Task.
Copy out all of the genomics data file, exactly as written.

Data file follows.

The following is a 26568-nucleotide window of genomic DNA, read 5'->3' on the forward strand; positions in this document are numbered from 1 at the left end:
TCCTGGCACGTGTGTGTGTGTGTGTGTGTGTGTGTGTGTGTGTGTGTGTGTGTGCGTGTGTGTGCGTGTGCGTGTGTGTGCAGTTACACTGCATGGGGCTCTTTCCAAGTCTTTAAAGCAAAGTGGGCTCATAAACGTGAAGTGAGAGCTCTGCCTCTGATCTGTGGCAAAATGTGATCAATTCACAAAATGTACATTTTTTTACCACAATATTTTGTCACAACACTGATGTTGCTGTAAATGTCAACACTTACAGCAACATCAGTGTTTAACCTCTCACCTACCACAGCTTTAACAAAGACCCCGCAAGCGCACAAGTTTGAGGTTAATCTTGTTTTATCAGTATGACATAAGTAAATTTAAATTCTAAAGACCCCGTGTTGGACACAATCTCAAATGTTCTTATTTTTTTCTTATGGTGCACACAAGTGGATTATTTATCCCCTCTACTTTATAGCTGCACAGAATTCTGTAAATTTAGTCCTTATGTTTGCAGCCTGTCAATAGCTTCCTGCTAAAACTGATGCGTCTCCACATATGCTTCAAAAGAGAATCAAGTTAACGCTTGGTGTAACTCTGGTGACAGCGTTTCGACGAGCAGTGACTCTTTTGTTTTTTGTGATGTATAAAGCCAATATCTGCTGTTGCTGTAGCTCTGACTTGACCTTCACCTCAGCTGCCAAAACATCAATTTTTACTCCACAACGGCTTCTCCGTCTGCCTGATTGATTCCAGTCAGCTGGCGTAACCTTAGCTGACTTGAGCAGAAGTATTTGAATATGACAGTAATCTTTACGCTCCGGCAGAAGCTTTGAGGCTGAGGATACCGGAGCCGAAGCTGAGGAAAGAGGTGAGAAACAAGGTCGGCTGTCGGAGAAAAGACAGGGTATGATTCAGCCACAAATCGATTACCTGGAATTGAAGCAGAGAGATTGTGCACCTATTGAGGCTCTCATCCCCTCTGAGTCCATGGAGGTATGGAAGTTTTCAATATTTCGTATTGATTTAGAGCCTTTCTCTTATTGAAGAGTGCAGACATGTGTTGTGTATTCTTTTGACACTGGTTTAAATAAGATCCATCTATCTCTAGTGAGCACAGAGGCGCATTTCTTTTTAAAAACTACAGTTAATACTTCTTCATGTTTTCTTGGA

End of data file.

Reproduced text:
The following is a 26568-nucleotide window of genomic DNA, read 5'->3' on the forward strand; positions in this document are numbered from 1 at the left end:
TCCTGGCACGTGTGTGTGTGTGTGTGTGTGTGTGTGTGTGTGTGTGTGTGTGTGCGTGTGTGTGCGTGTGCGTGTGTGTGCAGTTACACTGCATGGGGCTCTTTCCAAGTCTTTAAAGCAAAGTGGGCTCATAAACGTGAAGTGAGAGCTCTGCCTCTGATCTGTGGCAAAATGTGATCAATTCACAAAATGTACATTTTTTTACCACAATATTTTGTCACAACACTGATGTTGCTGTAAATGTCAACACTTACAGCAACATCAGTGTTTAACCTCTCACCTACCACAGCTTTAACAAAGACCCCGCAAGCGCACAAGTTTGAGGTTAATCTTGTTTTATCAGTATGACATAAGTAAATTTAAATTCTAAAGACCCCGTGTTGGACACAATCTCAAATGTTCTTATTTTTTTCTTATGGTGCACACAAGTGGATTATTTATCCCCTCTACTTTATAGCTGCACAGAATTCTGTAAATTTAGTCCTTATGTTTGCAGCCTGTCAATAGCTTCCTGCTAAAACTGATGCGTCTCCACATATGCTTCAAAAGAGAATCAAGTTAACGCTTGGTGTAACTCTGGTGACAGCGTTTCGACGAGCAGTGACTCTTTTGTTTTTTGTGATGTATAAAGCCAATATCTGCTGTTGCTGTAGCTCTGACTTGACCTTCACCTCAGCTGCCAAAACATCAATTTTTACTCCACAACGGCTTCTCCGTCTGCCTGATTGATTCCAGTCAGCTGGCGTAACCTTAGCTGACTTGAGCAGAAGTATTTGAATATGACAGTAATCTTTACGCTCCGGCAGAAGCTTTGAGGCTGAGGATACCGGAGCCGAAGCTGAGGAAAGAGGTGAGAAACAAGGTCGGCTGTCGGAGAAAAGACAGGGTATGATTCAGCCACAAATCGATTACCTGGAATTGAAGCAGAGAGATTGTGCACCTATTGAGGCTCTCATCCCCTCTGAGTCCATGGAGGTATGGAAGTTTTCAATATTTCGTATTGATTTAGAGCCTTTCTCTTATTGAAGAGTGCAGACATGTGTTGTGTATTCTTTTGACACTGGTTTAAATAAGATCCATCTATCTCTAGTGAGCACAGAGGCGCATTTCTTTTTAAAAACTACAGTTAATACTTCTTCATGTTTTCTTGGA